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In what has become an annual holiday tradition, we offer once again a list of suggestions of what to read over break this year from Kirkwood Library Services. Find lists from previous years, 2013, 20142015 and 2017.

Some books have a copy at both Iowa City and Cedar Rapids, others are only at one or the other. A few we don’t own copies of, but you should be able to find them at a local public library. Check with a librarian if you have questions and remember you can get most Kirkwood library books delivered to you at any of the centers.

Between semesters is a golden time to do what you don’t have time for during the regular semester, read something that YOU pick! Stumped over what that should be? Check out our selections below.

This year I want to recommend a classic. I read my first novel by Rex Stout because I was reading a P.G. Wodehouse story that had a character rave about him. I thought, “If Wodehouse thinks he’s good, he must be” and I was right. Stout’s books focus on the character of Nero Wolfe the world’s largest, most eccentric, and greatest detective. His version of John Watson is Archie Goodwin as quick with his brain as with his fists. Wolfe seldom likes to leave the house so he often sends out Archie to act in accordance of “his intelligence guided by his experience.” Wonderful puzzles and plots and magnificent dialogue make all the Nero Wolfe books a pleasure. I limit myself to not reading them often because I hope when I meet that awful day when I reach the end of all he’s written I’ll have let enough time pass so that I will have forgotten enough detail that I can start all over. Most recently I read Might as Well Be Dead, but really you can’t go wrong with any title and I don’t read them in order. The first in the series is Fer-de-Lance.
Sarah Uthoff, Reference Librarian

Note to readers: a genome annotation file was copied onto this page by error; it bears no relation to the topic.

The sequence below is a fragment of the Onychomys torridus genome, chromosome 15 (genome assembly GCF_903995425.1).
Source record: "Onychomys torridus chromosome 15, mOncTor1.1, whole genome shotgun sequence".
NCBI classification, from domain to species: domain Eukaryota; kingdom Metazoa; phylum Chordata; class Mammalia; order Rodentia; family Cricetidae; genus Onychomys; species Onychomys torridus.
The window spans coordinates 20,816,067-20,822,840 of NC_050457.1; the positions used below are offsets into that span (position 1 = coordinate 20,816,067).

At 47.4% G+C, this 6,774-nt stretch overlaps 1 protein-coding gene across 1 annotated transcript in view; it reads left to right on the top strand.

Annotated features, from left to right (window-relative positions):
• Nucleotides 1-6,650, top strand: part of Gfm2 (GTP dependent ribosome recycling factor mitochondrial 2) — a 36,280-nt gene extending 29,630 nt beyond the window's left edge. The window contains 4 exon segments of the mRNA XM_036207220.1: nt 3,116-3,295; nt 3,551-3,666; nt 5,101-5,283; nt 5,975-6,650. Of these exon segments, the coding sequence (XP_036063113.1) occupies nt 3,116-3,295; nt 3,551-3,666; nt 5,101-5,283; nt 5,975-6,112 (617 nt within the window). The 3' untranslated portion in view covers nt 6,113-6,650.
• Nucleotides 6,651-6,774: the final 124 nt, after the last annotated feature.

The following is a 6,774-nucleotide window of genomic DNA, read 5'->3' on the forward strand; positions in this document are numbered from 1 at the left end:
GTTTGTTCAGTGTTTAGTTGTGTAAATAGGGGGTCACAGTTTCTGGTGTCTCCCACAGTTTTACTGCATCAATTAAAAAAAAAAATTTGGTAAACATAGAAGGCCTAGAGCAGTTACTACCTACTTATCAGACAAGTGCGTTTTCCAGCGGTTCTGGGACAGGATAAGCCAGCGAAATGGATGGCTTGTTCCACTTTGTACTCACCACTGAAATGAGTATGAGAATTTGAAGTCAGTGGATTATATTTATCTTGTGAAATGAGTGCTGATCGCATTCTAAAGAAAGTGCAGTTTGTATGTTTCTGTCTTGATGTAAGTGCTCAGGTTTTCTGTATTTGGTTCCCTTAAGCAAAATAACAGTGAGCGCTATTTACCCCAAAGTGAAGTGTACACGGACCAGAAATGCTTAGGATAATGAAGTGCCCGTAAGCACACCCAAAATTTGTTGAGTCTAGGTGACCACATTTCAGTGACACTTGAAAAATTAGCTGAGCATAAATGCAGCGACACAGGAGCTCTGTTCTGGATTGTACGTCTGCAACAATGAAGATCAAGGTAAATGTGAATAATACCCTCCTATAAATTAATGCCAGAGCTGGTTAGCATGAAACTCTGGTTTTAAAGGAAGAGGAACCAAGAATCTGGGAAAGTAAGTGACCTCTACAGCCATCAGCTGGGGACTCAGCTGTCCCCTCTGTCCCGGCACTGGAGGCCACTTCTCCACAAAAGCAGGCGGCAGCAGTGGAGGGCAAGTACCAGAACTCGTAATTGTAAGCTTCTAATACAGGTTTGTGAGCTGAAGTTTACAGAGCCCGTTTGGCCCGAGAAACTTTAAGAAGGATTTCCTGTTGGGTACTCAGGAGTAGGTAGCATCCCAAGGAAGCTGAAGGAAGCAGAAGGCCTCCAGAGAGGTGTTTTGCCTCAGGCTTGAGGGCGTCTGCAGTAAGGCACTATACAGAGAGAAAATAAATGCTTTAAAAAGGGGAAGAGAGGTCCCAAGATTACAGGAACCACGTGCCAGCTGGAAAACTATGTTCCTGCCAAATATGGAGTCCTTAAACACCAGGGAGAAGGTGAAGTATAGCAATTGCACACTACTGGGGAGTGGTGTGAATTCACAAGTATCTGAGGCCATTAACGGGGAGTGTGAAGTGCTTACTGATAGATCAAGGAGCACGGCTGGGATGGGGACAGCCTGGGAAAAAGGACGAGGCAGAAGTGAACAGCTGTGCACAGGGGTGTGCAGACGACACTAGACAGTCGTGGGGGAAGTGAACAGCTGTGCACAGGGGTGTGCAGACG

Bravetart CoverMy recommendation this year is the cookbook BraveTart: Iconic American Desserts by Stella Parks (Call Number: 641.86 P252b). For starters, the recipes are delicious. The super fudgy brownies were my favorite, but the red (wine) velvet cake was also a winner for its deep chocolate flavor. Furthermore, Stella highlights the history of iconic treats both store bought and homemade. Did you know that a group of bakers rioted at a speech given by the creator of the graham cracker? I didn’t – until I read this book.
Sarah Young, Office Manager

The Nightingale by Kristin Hannah (Call Number: PB HAN) is historical fiction about two sisters living in France during World War II. This is the story of the two very different sisters and what they each did to survive and to make it through the war. Vianne is raising a child on her own and is forced to take a German soldier into her home, and her younger sister Isabelle joins the Resistance. If you’re like me, you’ll want to have a box of tissues handy.
– Julie Petersen, Reference Librarian

The Changeling by Victor LaValle begins as the story of a young couple having their first baby and all the usual struggles that ensue, which would be quite enough for anyone. So when an evil element enters into the story we see just how deeply the characters have to dig to survive. Great character development and a non-stop story line make this book an outstanding read. And I’m not alone in my excitement! Winner of (so far) three awards: The American Book Award, The World Fantasy Award, The August Derleth Award for Best Horror Novel.
Kate Hess, Iowa City Library Coordinator

Boys in the Bunkhouse coverI recommend Survivor’s Club by Michael Bornstein and Debbie Bornstein Holinstat. It tells the story of what happened to one Polish village in the wake of the German invasion in 1939. The author earned a Ph.D.  from U of I.
– Barbara Oldenburg, Circulation